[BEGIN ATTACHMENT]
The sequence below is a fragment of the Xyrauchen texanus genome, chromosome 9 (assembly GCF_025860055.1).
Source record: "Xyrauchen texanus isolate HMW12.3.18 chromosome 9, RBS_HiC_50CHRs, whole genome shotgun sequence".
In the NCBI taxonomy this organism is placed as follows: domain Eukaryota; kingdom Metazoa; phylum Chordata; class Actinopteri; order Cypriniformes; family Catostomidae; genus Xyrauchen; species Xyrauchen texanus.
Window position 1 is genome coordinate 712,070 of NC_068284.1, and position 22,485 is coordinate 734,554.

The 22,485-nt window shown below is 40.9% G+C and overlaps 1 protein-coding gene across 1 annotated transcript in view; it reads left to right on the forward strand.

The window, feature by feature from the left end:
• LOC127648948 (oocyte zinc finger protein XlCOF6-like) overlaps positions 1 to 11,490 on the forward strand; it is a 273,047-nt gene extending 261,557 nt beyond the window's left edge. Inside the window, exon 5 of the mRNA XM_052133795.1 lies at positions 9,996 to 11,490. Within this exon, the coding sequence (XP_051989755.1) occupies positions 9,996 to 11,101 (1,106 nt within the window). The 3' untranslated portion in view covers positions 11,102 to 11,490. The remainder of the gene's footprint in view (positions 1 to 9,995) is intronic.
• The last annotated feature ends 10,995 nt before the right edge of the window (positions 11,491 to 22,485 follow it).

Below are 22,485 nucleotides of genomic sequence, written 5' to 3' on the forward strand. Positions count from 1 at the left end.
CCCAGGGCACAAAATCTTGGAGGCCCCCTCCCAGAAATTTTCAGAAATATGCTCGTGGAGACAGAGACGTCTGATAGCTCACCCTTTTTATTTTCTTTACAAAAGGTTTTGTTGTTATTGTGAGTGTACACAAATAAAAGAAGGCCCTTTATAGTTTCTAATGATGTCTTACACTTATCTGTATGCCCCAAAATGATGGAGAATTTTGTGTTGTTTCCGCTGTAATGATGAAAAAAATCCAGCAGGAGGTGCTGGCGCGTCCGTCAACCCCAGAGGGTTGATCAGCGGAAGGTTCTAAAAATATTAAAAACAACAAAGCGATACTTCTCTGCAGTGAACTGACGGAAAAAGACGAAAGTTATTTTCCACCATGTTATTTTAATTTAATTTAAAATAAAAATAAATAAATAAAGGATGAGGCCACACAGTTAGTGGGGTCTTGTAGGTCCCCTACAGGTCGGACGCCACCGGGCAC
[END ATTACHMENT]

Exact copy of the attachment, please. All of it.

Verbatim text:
The sequence below is a fragment of the Xyrauchen texanus genome, chromosome 9 (assembly GCF_025860055.1).
Source record: "Xyrauchen texanus isolate HMW12.3.18 chromosome 9, RBS_HiC_50CHRs, whole genome shotgun sequence".
In the NCBI taxonomy this organism is placed as follows: domain Eukaryota; kingdom Metazoa; phylum Chordata; class Actinopteri; order Cypriniformes; family Catostomidae; genus Xyrauchen; species Xyrauchen texanus.
Window position 1 is genome coordinate 712,070 of NC_068284.1, and position 22,485 is coordinate 734,554.

The 22,485-nt window shown below is 40.9% G+C and overlaps 1 protein-coding gene across 1 annotated transcript in view; it reads left to right on the forward strand.

The window, feature by feature from the left end:
• LOC127648948 (oocyte zinc finger protein XlCOF6-like) overlaps positions 1 to 11,490 on the forward strand; it is a 273,047-nt gene extending 261,557 nt beyond the window's left edge. Inside the window, exon 5 of the mRNA XM_052133795.1 lies at positions 9,996 to 11,490. Within this exon, the coding sequence (XP_051989755.1) occupies positions 9,996 to 11,101 (1,106 nt within the window). The 3' untranslated portion in view covers positions 11,102 to 11,490. The remainder of the gene's footprint in view (positions 1 to 9,995) is intronic.
• The last annotated feature ends 10,995 nt before the right edge of the window (positions 11,491 to 22,485 follow it).

Below are 22,485 nucleotides of genomic sequence, written 5' to 3' on the forward strand. Positions count from 1 at the left end.
CCCAGGGCACAAAATCTTGGAGGCCCCCTCCCAGAAATTTTCAGAAATATGCTCGTGGAGACAGAGACGTCTGATAGCTCACCCTTTTTATTTTCTTTACAAAAGGTTTTGTTGTTATTGTGAGTGTACACAAATAAAAGAAGGCCCTTTATAGTTTCTAATGATGTCTTACACTTATCTGTATGCCCCAAAATGATGGAGAATTTTGTGTTGTTTCCGCTGTAATGATGAAAAAAATCCAGCAGGAGGTGCTGGCGCGTCCGTCAACCCCAGAGGGTTGATCAGCGGAAGGTTCTAAAAATATTAAAAACAACAAAGCGATACTTCTCTGCAGTGAACTGACGGAAAAAGACGAAAGTTATTTTCCACCATGTTATTTTAATTTAATTTAAAATAAAAATAAATAAATAAAGGATGAGGCCACACAGTTAGTGGGGTCTTGTAGGTCCCCTACAGGTCGGACGCCACCGGGCAC